Watson: Of course. I get it. Carly, you said the other night that your Mom wasn't who everyone thought she was. Did you know she was a spy? And your father, too? How long have you known for?
Carly: My Mom told me a few days ago.
Watson: That's a lot for anyone to process.
Carly: My father shouldn't be under arrest, it's my fault.
Watson: You can't take on your parents' mistakes.
Carly: You don't understand. I'm the one who's responsible. I killed my mother.

Carly: I um, I got my letter of acceptance from Michigan that day. Full athletic scholarship. The first thing I do is call my Mom, 'cause I figured she'd be as thrilled as I was.
Watson: It's okay, Carly. Just try to tell us what happened.
Carly: She just, she sounded weird. She told me that I had to go straight to the hotel, and so I did. And when I got there, she told me that Michigan was out of the question, that I was going to Georgetown, and, and I didn't understand why she was being so insistent. But then she explained why.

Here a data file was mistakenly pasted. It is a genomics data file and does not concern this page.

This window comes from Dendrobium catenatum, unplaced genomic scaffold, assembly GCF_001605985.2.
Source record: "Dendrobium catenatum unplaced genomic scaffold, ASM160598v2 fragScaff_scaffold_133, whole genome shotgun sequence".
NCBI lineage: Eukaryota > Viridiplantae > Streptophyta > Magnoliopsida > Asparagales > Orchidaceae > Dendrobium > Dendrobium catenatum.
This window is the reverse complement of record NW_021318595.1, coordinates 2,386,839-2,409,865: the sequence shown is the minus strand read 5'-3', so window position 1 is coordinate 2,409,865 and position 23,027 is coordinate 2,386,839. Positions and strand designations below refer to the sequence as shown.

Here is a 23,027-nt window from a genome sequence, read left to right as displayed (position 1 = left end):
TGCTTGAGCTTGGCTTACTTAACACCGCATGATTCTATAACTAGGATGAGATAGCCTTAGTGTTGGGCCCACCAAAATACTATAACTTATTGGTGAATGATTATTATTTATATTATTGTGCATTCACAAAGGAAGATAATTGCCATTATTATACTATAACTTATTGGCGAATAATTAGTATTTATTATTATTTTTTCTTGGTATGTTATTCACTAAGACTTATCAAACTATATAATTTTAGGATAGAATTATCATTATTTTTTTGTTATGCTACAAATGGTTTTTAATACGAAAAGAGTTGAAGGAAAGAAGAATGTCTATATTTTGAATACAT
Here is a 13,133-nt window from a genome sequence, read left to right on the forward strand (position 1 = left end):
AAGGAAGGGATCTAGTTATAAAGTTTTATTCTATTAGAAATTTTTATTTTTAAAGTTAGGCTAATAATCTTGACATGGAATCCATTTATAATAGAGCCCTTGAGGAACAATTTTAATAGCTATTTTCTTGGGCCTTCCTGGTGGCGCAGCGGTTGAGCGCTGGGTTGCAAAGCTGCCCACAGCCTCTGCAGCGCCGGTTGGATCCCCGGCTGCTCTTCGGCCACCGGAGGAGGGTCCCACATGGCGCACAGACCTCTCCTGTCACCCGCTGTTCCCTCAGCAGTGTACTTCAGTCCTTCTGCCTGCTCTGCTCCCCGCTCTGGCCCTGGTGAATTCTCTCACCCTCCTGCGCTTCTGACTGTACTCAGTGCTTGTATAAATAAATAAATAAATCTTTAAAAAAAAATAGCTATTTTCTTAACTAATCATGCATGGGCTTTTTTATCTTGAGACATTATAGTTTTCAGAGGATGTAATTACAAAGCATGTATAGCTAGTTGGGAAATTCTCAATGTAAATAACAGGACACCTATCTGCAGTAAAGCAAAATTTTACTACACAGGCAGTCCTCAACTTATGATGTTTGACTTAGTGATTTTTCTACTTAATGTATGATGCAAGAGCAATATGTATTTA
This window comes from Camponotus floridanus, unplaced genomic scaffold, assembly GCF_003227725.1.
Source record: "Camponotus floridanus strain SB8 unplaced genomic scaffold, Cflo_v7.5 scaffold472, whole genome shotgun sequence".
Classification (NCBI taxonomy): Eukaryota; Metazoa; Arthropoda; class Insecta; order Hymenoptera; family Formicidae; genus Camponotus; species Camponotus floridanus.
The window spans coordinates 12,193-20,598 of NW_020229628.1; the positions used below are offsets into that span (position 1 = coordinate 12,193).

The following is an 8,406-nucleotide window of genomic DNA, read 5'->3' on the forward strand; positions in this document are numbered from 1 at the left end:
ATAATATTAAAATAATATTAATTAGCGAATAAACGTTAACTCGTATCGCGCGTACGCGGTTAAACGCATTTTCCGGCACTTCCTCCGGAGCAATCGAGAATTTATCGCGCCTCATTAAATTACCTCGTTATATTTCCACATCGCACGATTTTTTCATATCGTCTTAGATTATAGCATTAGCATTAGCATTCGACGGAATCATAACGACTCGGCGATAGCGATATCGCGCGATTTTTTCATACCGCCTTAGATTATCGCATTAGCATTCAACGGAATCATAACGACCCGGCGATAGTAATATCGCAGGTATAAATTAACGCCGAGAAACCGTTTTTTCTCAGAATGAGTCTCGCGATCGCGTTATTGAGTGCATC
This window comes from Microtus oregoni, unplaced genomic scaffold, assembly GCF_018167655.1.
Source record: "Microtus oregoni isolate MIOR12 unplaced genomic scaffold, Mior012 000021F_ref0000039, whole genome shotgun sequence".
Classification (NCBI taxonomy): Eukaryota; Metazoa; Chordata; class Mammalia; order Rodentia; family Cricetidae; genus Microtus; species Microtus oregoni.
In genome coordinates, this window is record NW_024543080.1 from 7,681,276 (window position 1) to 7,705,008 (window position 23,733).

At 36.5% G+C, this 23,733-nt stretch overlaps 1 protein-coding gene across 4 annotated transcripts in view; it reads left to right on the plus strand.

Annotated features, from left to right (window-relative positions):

Holmes: She told you the truth about her and your father?
Carly: At first, I thought it was a joke. Like, Russian spies? We, we live in Westchester. We have a minivan. But it wasn't a joke. Every-everything my parents had told me was a lie.
Holmes: Odd that your father wasn't there, as well, no?
Carly: She told me that we had to keep it between the two of us. That he wouldn't understand, and so, it was really important for all of us for me to do exactly what she told me to do.
Watson: Did she threaten you?
Carly: She told me there were people out there who could hurt us. And I figured that they were the people she was working for.
Gregson: Why was your Mom so intent on you going to Georgetown?
Carly: She said they have the better government program. She said that a degree from there would really mean something. I guess, after college, I was supposed to get a job in Washington, or...
Holmes: Where you could operate as a second generation agent. U.S. national who could penetrate the corridors of government power and gain access to information she never could.